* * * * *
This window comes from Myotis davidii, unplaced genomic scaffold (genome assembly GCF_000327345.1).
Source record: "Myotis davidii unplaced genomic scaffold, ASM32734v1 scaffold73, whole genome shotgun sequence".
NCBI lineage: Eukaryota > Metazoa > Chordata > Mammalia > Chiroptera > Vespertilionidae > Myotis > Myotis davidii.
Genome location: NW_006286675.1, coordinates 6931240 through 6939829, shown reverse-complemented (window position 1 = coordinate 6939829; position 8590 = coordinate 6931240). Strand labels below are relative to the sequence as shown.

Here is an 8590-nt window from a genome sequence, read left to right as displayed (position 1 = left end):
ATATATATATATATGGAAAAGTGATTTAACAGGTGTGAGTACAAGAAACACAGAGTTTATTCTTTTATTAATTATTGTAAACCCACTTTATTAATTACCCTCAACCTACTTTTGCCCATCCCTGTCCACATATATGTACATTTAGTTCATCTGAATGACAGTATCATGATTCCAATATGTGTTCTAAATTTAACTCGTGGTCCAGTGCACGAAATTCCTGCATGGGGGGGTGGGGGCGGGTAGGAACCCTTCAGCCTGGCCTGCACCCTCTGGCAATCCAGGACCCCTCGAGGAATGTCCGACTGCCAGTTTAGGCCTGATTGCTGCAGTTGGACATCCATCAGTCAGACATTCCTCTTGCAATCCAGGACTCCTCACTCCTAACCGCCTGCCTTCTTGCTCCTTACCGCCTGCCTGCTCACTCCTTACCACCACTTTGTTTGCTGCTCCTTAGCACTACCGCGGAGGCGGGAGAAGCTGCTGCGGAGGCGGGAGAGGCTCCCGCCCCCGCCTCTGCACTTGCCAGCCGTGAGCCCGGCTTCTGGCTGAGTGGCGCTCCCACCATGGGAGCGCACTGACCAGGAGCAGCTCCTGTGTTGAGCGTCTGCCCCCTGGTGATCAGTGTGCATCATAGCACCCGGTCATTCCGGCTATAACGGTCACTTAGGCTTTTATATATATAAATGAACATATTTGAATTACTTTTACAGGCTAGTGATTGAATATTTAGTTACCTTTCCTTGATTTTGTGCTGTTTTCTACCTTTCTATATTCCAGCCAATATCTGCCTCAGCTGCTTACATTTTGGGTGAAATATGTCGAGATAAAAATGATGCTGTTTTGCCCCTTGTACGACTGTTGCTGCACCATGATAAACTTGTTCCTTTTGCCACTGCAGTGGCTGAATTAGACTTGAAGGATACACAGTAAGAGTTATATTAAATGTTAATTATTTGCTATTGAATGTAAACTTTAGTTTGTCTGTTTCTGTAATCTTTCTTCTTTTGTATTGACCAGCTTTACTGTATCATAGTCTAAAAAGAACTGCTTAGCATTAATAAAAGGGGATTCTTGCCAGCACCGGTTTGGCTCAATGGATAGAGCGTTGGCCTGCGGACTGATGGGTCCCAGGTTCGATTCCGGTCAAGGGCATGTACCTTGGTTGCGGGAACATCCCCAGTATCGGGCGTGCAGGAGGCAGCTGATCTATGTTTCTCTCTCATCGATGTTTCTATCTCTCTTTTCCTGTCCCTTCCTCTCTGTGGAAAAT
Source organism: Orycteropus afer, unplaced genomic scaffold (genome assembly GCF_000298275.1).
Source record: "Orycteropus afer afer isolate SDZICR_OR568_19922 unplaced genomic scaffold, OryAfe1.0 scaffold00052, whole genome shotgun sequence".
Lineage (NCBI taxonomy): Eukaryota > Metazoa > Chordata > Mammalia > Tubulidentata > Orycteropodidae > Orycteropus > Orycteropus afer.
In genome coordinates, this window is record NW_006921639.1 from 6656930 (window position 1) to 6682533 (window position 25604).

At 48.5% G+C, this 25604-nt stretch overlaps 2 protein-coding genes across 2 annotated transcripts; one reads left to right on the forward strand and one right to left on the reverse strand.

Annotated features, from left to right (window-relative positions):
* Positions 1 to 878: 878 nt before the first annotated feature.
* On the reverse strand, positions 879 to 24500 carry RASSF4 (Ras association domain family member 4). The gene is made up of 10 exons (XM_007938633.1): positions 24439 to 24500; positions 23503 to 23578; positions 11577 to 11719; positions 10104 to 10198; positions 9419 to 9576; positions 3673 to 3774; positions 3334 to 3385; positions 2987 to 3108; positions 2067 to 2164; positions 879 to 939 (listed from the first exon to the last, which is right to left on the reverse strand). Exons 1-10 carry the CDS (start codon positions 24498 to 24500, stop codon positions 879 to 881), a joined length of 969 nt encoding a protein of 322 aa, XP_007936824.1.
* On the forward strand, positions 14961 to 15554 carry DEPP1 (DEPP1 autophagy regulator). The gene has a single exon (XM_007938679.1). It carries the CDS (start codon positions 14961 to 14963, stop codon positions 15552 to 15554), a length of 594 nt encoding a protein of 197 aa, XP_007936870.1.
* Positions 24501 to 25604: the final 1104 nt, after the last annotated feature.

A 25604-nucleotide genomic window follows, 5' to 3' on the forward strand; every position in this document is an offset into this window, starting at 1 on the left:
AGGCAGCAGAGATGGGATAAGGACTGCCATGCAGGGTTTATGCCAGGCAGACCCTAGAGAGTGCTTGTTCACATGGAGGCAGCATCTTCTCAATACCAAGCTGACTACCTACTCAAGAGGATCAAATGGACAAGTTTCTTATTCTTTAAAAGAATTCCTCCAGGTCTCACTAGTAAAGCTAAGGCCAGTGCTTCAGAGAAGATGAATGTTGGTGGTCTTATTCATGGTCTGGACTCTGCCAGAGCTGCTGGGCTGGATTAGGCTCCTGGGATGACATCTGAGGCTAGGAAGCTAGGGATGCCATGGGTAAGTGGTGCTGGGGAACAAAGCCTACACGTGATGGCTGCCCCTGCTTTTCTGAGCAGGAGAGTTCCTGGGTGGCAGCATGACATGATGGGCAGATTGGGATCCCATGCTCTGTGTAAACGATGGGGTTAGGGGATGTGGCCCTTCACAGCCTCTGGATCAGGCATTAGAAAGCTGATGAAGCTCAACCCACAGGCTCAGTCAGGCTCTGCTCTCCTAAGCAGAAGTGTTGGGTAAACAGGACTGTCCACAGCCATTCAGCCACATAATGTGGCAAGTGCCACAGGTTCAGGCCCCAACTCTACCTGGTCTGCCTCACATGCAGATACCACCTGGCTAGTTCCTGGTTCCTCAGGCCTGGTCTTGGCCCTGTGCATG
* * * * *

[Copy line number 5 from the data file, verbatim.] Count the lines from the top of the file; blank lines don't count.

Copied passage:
Here is an 8590-nt window from a genome sequence, read left to right as displayed (position 1 = left end):